In its limited runtime, Chernobyl manages to show us the vast scope of the tragedy from the victim's angle. This subplot is converged in the heart-wrenching story of a young pregnant woman, Lyudmilla Ignatenko, whose firefighter husband, Vasily, is one of the first responders tasked with putting the fire out, unknowingly walking into a radioactive death trap. There's also one harrowing moment in the penultimate episode showing a young soldier played by Barry Keoghan tasked with killing all of the animals left in the area so that they won't spread the radiation. These two are just a few examples of the cost caused by this tragedy.

Read also: Chernobyl disaster site now tourist attraction

And it's pretty vital to the show's emotional core and narrative to let us witness that lives are at stake when you keep lying. The thing that is so masterful about Craig Mazin's writing is that it could've easily made the show overly depressing or used as a propaganda tool against nuclear power or Communism in general, but Craig Mazin is far too smart to let the show spiral off that deep end. Instead, he gives the show a more hopeful tone by showcasing the dynamics of the three heroes, Legasov, Shcherbina, and Khomyuk, who are willing to risk their career, family and life to get to the truth of what really happened.

Their struggle to defeat this political buck-passing and blame-game gives us hope that there are still a few people out there who'll fight for the truth. Their number may be small, but what really matters it that we tell the truth, even though it'll hurt, or maybe kill us at some point.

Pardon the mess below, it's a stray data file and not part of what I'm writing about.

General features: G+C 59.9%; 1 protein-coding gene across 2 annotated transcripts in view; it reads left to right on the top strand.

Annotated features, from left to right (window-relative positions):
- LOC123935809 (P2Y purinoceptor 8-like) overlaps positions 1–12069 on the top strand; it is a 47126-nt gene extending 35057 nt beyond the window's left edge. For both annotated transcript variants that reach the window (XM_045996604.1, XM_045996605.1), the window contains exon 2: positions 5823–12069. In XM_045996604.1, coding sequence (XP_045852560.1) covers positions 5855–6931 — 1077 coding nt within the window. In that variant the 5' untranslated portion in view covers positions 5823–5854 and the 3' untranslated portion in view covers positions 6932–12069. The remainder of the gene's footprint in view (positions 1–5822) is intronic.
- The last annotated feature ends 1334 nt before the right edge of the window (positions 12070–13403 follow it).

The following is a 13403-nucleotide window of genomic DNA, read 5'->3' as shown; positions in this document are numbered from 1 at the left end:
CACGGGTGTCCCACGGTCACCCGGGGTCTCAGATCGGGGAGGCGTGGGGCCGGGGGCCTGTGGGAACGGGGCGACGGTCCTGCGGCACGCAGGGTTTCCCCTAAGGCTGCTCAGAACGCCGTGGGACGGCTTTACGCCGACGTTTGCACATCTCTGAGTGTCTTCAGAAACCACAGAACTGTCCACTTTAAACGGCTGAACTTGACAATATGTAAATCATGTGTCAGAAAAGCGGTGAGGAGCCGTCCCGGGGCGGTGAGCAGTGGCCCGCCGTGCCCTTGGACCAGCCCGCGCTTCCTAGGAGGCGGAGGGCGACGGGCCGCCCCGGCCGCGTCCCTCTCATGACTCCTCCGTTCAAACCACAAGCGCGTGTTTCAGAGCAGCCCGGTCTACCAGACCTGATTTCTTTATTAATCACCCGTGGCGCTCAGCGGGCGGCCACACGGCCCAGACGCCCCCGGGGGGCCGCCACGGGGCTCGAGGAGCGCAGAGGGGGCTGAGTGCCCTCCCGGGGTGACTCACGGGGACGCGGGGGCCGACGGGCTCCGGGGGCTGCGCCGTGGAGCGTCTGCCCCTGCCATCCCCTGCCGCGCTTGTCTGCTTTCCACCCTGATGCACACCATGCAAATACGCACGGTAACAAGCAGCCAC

In a world where people try to be comfortable using fake facades, it's our job to start being honest and confront the truth. Who knows, maybe truth operates like lies, that if we tell truth and only the truth, people will start piling it up, because they will adapt to the truth no matter how discomforting it is. If lies can be sustained, I believe the truth can too.

At one point, Shcherbina is asked by a coal miner whether he and his co-workers who work underneath the radioactively contaminated plant with limited safety outfits will be taken care of once this is over or not, and he answers reluctantly in a breaking voice, "I don't know". It's difficult and even heart-breaking to hear, but at least he's being honest.

Chernobyl may have the intention to recapture the chronological truth of the cataclysm at first, but in the process, this miniseries becomes a fine and deep study about sanctioned obfuscation and lies. It's definitely a miniseries that will be remembered for a very long time, and I hope, it will be the art that will open so many doors about the importance of telling the truth and being honest. (kes)

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Reyzando Nawara is a film and TV series lover and self-proclaimed reviewer, who loves to look at the humane elements of cinema. He is very enthusiastic when it comes to micro-budget indie movies, especially the ones that feel like a character study. Would love to talk all day about movies and TV series. Go meet him on his Instagram account @reyzview.

Disclaimer: The opinions expressed in this article are those of the author and do not reflect the official stance of The Jakarta Post.